What to know about vulnerability scans for the Security+ exam
Regularly auditing systems for potential vulnerabilities is an important part of securing an organization’s environments, systems, and applications. One of the ways that we can achieve that is with vulnerability scanning. In this post, we’re going to talk about important concepts you need to know about vulnerability scans for the Security+ exam.
What are vulnerability scans?
Vulnerability scanning uses automated tooling to look for potential issues in your systems, devices, and networks. By looking for weaknesses, issues, or misconfigurations proactively, the goal is to identify what they are and how to fix them before a malicious actor finds them and exploits them.
So the main goals of vulnerability scans are to:
- Identify vulnerabilities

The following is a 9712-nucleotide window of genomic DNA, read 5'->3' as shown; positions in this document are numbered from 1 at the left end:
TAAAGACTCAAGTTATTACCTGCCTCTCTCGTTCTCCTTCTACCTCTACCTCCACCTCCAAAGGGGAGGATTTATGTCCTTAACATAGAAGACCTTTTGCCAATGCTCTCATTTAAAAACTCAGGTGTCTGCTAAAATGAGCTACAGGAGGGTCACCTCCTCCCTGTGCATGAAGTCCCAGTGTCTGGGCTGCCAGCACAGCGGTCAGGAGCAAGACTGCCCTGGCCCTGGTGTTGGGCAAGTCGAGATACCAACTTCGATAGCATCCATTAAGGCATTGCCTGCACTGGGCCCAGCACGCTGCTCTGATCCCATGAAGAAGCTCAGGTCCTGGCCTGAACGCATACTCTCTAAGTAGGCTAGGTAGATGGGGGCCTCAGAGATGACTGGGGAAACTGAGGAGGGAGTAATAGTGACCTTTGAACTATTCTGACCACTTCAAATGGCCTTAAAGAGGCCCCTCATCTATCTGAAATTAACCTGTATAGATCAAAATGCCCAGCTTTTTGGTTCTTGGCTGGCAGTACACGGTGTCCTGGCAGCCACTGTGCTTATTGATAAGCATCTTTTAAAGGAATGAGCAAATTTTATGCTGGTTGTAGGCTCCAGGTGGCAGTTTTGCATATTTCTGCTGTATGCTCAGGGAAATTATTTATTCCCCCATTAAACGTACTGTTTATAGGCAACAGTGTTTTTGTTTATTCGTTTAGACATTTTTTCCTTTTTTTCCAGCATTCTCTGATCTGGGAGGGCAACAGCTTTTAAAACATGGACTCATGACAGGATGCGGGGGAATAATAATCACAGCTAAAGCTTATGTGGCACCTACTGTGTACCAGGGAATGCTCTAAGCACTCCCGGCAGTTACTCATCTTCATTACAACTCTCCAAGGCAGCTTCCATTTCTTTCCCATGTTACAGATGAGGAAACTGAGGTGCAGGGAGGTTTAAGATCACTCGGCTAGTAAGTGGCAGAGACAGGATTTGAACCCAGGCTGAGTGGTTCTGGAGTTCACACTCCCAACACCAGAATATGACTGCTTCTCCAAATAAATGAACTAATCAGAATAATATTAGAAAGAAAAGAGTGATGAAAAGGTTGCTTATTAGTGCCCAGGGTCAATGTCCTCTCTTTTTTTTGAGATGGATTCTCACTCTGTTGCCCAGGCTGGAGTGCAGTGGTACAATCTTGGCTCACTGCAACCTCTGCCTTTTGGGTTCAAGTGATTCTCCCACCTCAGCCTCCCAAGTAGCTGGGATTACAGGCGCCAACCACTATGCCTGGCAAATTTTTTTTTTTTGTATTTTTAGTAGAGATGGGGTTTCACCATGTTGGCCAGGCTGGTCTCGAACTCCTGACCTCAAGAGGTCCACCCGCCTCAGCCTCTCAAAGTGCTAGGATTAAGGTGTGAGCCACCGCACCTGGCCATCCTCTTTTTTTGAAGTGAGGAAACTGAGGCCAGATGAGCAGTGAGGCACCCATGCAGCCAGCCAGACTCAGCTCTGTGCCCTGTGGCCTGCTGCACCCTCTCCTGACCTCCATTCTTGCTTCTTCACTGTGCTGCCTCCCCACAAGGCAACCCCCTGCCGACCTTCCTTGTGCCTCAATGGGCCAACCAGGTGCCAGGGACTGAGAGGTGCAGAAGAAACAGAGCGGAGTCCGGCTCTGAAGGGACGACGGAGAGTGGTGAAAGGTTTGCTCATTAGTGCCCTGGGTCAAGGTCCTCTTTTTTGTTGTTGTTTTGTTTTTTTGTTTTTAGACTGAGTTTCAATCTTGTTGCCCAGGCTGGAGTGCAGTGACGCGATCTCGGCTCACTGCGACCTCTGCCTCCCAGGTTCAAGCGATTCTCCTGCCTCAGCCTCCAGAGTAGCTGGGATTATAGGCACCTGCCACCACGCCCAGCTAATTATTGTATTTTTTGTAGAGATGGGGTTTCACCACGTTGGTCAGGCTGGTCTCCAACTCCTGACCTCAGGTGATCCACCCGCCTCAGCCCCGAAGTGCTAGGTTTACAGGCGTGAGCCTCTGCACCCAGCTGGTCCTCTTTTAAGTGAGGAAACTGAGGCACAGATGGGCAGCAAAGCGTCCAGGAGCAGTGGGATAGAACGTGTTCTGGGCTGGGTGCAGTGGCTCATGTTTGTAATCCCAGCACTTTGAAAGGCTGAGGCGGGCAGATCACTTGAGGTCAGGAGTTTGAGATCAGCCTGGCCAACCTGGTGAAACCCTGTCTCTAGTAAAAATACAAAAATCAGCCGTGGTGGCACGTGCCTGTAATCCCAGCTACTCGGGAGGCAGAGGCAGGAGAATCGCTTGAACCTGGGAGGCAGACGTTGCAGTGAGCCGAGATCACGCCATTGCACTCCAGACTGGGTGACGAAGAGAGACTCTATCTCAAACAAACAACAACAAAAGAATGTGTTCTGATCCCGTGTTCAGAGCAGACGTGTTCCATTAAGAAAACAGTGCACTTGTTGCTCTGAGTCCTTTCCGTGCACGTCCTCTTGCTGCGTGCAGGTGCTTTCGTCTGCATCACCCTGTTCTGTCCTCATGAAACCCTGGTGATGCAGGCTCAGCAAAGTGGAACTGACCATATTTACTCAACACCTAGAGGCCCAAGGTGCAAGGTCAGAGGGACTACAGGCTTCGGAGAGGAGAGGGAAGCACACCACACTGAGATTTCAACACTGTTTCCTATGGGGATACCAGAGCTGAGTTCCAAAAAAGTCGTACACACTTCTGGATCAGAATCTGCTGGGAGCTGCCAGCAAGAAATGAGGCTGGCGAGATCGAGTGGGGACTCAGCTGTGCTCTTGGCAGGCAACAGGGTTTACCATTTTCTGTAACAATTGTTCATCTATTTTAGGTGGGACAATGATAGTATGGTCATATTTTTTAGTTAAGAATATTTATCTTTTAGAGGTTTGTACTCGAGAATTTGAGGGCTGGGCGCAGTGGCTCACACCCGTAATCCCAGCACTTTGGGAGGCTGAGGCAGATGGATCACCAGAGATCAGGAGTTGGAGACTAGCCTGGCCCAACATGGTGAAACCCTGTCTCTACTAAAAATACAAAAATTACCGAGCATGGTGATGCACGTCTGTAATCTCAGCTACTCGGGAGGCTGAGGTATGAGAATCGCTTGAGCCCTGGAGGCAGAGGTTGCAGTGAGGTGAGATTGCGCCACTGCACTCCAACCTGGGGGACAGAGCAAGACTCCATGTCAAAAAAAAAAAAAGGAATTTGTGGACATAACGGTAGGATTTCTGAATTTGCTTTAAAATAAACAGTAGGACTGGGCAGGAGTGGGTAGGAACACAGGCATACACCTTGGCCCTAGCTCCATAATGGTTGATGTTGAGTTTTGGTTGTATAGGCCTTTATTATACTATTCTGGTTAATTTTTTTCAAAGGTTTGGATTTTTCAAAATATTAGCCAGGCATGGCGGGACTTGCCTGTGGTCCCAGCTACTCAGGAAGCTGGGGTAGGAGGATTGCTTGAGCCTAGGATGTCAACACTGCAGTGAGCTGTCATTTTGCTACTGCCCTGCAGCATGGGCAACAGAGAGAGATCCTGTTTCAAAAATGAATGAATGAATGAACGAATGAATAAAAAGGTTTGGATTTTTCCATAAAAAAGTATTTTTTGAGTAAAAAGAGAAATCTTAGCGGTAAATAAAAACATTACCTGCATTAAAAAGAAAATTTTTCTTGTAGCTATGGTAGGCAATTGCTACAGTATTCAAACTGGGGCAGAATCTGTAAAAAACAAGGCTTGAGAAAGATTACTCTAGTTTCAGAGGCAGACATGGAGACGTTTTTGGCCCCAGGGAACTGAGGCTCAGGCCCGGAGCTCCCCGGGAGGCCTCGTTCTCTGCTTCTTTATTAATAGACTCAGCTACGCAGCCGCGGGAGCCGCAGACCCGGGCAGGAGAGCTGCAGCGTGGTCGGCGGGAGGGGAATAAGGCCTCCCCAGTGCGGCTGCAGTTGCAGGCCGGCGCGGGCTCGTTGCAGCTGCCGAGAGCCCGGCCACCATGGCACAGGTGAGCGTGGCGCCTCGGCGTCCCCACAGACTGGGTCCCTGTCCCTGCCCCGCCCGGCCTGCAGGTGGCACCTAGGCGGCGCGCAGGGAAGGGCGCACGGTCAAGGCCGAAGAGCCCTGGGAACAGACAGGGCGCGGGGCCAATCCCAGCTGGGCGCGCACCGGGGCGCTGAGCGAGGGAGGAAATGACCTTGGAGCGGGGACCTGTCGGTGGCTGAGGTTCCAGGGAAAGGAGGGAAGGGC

- Identify common misconfigurations
- Identify needed security controls
By being able to identify vulnerabilities, common misconfigurations, and needed security controls, we can take vulnerability scans and turn them into actionable reports. It basically gives you a prioritized list of what needs to be fixed, and in what order.
Vulnerability scanning results
If weaknesses or vulnerabilities are found during a scan, what are the next steps?
We can think of that as our plan of action, and that is defined as part of a vulnerability management program.
Sometimes the same team that ran the scans will take action on them, while other times the report gets handed off to a different team. Typically, though, someone will need to verify and test the results to determine if they’re accurate or not.